Drummer Jonathan Pinson on Learning, Teaching, and Touring

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As a kid, Jonathan Pinson often found himself next to the drummer for the church.

 
 
 
 
 
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His mother and stepfather—both active in the church choir—would plop him there during practice. It’s where they could keep an eye on him.

“Naturally, I was easily gravitating toward the drums because they were right there. It was the most present thing I had access to,” says Pinson, now an accomplished drummer and percussionist who performs internationally. “Music is healing to people.

“I got a view of that as a child — that music can be not only a source of fun but also a spiritual source and a healing source,” he adds. “That I received that foundation as a young child in Los Angeles—it was really grounding in how I enjoy making and teaching music.”

Now Pinson has brought his passion back to CalArts, where he participated in a summer program as a teenager. This fall, he joined The Herb Alpert School of Music as faculty focused on jazz drums. He teaches two ensembles.

“CalArts wants me to provide experience and relevance, because I’m still touring with really great musicians,” says Pinson, whose recent performances include the Angel City Jazz Festival in Los Angeles and the Zig Zag Jazz Club in Berlin. “I can share that experience with students. They have shared that they’re inspired by the people I play with.”

His own training started early, about the time he was in middle school, when his mother took him to jam sessions. Pinson  had a vision: He could make music a career.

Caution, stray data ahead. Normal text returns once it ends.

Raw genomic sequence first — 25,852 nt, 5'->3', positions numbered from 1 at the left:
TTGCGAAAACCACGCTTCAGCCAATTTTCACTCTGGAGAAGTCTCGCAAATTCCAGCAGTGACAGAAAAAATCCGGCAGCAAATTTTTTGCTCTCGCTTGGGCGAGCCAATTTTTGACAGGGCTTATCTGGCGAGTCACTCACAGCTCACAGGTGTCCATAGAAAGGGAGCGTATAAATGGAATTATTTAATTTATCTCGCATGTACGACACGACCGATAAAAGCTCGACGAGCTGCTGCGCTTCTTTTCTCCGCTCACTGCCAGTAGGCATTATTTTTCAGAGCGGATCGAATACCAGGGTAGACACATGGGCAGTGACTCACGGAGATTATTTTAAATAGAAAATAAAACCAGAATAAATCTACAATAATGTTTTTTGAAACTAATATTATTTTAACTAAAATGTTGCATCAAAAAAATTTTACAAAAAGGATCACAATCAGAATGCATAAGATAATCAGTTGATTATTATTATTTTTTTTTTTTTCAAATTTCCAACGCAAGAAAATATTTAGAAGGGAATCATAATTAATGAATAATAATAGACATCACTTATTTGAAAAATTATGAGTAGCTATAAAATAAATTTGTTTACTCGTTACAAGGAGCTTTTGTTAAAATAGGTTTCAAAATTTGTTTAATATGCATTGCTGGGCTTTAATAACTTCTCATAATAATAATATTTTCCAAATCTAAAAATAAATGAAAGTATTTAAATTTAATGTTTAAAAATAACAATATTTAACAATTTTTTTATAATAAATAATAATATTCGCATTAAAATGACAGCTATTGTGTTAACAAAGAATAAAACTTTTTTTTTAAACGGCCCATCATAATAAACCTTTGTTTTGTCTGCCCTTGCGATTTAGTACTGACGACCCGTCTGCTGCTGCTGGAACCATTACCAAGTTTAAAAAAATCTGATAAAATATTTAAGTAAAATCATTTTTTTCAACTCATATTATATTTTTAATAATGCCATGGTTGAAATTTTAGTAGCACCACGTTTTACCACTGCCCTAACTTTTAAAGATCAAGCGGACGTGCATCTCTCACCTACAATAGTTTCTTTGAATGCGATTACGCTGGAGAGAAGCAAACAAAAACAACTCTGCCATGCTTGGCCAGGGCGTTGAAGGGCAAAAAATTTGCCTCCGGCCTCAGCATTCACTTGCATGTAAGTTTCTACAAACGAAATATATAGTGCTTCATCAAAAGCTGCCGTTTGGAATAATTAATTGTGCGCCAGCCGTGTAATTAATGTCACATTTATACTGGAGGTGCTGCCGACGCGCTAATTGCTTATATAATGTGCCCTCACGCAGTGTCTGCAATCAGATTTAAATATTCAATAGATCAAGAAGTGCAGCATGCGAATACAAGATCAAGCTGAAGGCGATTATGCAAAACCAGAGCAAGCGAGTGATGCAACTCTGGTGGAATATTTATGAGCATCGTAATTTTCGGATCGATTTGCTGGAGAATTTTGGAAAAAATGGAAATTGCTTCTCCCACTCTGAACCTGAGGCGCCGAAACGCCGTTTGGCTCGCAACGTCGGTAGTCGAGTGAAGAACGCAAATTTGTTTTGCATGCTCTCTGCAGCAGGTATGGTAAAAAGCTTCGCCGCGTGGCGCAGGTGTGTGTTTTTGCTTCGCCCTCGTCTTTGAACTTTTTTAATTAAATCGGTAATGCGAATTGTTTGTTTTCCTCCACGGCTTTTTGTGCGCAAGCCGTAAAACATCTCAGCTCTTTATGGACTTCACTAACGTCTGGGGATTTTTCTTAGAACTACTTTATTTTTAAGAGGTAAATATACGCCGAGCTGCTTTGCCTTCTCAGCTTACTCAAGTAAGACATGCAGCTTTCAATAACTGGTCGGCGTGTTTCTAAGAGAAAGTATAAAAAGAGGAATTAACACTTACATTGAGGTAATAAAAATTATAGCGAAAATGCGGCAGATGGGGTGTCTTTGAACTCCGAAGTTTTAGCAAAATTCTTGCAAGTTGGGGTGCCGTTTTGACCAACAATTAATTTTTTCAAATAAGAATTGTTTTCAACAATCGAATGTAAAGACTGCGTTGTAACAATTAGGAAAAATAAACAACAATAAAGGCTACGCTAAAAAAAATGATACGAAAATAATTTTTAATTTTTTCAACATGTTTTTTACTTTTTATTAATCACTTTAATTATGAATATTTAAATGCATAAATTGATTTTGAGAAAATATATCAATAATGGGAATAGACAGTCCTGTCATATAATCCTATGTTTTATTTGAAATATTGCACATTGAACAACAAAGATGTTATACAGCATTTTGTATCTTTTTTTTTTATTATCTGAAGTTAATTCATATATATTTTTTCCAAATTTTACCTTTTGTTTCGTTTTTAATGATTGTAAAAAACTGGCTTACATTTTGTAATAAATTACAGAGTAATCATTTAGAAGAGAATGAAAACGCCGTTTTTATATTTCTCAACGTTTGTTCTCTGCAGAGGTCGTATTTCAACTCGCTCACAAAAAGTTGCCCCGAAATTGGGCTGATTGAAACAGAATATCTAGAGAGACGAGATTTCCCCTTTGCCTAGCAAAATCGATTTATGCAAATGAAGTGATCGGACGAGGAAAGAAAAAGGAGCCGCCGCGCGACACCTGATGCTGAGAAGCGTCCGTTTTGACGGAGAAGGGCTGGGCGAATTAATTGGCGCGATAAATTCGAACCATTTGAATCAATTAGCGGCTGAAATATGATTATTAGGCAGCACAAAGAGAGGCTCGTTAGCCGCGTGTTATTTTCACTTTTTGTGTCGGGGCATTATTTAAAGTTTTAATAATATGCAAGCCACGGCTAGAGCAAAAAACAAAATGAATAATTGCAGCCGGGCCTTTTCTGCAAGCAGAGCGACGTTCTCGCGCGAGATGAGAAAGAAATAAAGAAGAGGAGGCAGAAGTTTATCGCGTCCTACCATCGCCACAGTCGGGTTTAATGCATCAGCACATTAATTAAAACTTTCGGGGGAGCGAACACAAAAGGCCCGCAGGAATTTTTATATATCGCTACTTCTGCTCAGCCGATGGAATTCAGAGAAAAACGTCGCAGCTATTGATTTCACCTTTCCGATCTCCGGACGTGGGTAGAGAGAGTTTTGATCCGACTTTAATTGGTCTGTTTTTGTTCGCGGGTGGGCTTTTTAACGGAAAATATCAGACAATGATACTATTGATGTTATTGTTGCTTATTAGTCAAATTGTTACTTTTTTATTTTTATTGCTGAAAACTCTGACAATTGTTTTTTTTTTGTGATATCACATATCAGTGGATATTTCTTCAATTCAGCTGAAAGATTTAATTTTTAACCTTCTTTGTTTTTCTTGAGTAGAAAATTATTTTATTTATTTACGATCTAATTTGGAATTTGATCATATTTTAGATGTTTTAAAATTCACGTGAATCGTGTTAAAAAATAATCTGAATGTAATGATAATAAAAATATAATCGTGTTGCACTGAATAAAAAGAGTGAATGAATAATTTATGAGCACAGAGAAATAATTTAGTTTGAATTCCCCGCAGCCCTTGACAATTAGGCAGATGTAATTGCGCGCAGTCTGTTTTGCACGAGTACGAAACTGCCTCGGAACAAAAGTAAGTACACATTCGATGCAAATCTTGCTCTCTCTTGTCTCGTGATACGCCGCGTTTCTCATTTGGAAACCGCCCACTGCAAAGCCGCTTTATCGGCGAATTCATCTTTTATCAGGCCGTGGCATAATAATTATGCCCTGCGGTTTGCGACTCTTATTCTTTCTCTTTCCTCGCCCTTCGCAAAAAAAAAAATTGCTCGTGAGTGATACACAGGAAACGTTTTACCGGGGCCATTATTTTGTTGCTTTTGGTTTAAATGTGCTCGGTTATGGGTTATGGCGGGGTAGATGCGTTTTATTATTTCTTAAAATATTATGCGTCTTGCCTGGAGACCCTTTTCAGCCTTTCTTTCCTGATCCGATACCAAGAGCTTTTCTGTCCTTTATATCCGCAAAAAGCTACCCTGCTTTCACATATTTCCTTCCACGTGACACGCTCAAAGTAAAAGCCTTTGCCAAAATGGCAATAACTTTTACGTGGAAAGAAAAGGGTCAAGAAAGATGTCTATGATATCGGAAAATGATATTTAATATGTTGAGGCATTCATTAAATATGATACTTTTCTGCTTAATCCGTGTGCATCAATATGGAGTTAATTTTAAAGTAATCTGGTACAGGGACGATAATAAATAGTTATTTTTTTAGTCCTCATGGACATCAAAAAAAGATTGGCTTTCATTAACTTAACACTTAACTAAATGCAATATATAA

He soon enrolled in the Colburn School of Performing Arts. Learning the history of jazz as early as age 11, he says, helped set him up to become a music educator. He finds joy in stirring others to become passionate about music, too.

“I’m always a student. And because I have that mindset, I’ve always been optimistic about learning more about myself from the musical experience,” Pinson explains. “You can approach musical lessons in a critical, negative way, or you can go about it as a very healing, eye-opening experience. I’ve always enjoyed growing, learning about people.”

After earning a bachelor’s degree at the Berklee College of Music in Boston, Pinson was among seven musicians chosen for the prestigious Thelonious Monk Institute of Jazz Performance at the University of California, Los Angeles. There he earned a master’s of music, going on to tour and perform with such notables as Ambrose Akinmusire, John Clayton, Dave Liebman, Ed Siimon and Kamasi Washington. 


Run in the Storm (Excerpt): Andrew Renfroe – guitar, Braxton Cook – alto, Javier Santiago – piano. David Robaire – bass, and Jonathan Pinson – drums.

His performances have included the Tokyo Jazz Festival; International Jazz Day in Istanbul, Turkey; and the Panama Jazz Festival. 

At CalArts, he says, “I always felt spiritually that I had some unfinished business.” Playing on the road helps inform his teaching, which he casts as a chance to lift up and grow with his students.

“We all do music for different reasons,” Pinson says. “I want to shelter that and encourage the path that the students want to follow—to encourage music and make it a positive.”

—Adam Smeltz

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24700 is CalArts‘ online space dedicated to sharing news and work of the larger CalArts community from around the world. The news site captures stories of the exploration of new forms and expressions in the arts by our students, faculty, staff, and alumni.

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